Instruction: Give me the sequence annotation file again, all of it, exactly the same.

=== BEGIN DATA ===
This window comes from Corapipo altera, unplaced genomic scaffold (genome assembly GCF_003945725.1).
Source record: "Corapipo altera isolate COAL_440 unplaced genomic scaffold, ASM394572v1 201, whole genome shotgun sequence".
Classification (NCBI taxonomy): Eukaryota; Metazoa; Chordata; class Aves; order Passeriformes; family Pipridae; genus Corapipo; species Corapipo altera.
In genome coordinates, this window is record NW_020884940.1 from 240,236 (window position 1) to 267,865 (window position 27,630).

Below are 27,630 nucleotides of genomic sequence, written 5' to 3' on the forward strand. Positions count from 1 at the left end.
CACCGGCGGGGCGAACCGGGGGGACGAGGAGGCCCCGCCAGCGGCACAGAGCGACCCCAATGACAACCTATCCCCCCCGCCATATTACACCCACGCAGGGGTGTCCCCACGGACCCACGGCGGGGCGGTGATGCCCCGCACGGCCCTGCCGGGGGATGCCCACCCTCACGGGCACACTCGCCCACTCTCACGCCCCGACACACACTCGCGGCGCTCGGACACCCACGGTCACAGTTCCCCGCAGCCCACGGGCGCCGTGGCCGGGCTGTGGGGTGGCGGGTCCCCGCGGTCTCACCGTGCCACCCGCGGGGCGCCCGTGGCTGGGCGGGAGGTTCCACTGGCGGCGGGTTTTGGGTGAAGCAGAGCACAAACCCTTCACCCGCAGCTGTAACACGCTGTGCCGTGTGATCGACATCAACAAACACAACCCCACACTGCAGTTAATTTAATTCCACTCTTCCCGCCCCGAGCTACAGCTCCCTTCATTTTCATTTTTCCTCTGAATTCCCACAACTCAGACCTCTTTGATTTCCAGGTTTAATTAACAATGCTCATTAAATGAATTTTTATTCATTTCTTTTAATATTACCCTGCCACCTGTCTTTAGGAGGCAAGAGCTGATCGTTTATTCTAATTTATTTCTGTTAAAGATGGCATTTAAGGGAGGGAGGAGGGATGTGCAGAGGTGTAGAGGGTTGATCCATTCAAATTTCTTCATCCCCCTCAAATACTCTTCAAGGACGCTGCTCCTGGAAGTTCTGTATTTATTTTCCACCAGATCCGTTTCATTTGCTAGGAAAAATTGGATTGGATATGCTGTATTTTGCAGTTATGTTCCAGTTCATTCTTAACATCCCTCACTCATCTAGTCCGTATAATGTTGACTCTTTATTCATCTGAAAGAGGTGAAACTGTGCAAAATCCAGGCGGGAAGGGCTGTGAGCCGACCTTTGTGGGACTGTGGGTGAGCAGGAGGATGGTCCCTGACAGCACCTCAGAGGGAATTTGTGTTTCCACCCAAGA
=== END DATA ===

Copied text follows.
This window comes from Corapipo altera, unplaced genomic scaffold (genome assembly GCF_003945725.1).
Source record: "Corapipo altera isolate COAL_440 unplaced genomic scaffold, ASM394572v1 201, whole genome shotgun sequence".
Classification (NCBI taxonomy): Eukaryota; Metazoa; Chordata; class Aves; order Passeriformes; family Pipridae; genus Corapipo; species Corapipo altera.
In genome coordinates, this window is record NW_020884940.1 from 240,236 (window position 1) to 267,865 (window position 27,630).

Below are 27,630 nucleotides of genomic sequence, written 5' to 3' on the forward strand. Positions count from 1 at the left end.
CACCGGCGGGGCGAACCGGGGGGACGAGGAGGCCCCGCCAGCGGCACAGAGCGACCCCAATGACAACCTATCCCCCCCGCCATATTACACCCACGCAGGGGTGTCCCCACGGACCCACGGCGGGGCGGTGATGCCCCGCACGGCCCTGCCGGGGGATGCCCACCCTCACGGGCACACTCGCCCACTCTCACGCCCCGACACACACTCGCGGCGCTCGGACACCCACGGTCACAGTTCCCCGCAGCCCACGGGCGCCGTGGCCGGGCTGTGGGGTGGCGGGTCCCCGCGGTCTCACCGTGCCACCCGCGGGGCGCCCGTGGCTGGGCGGGAGGTTCCACTGGCGGCGGGTTTTGGGTGAAGCAGAGCACAAACCCTTCACCCGCAGCTGTAACACGCTGTGCCGTGTGATCGACATCAACAAACACAACCCCACACTGCAGTTAATTTAATTCCACTCTTCCCGCCCCGAGCTACAGCTCCCTTCATTTTCATTTTTCCTCTGAATTCCCACAACTCAGACCTCTTTGATTTCCAGGTTTAATTAACAATGCTCATTAAATGAATTTTTATTCATTTCTTTTAATATTACCCTGCCACCTGTCTTTAGGAGGCAAGAGCTGATCGTTTATTCTAATTTATTTCTGTTAAAGATGGCATTTAAGGGAGGGAGGAGGGATGTGCAGAGGTGTAGAGGGTTGATCCATTCAAATTTCTTCATCCCCCTCAAATACTCTTCAAGGACGCTGCTCCTGGAAGTTCTGTATTTATTTTCCACCAGATCCGTTTCATTTGCTAGGAAAAATTGGATTGGATATGCTGTATTTTGCAGTTATGTTCCAGTTCATTCTTAACATCCCTCACTCATCTAGTCCGTATAATGTTGACTCTTTATTCATCTGAAAGAGGTGAAACTGTGCAAAATCCAGGCGGGAAGGGCTGTGAGCCGACCTTTGTGGGACTGTGGGTGAGCAGGAGGATGGTCCCTGACAGCACCTCAGAGGGAATTTGTGTTTCCACCCAAGA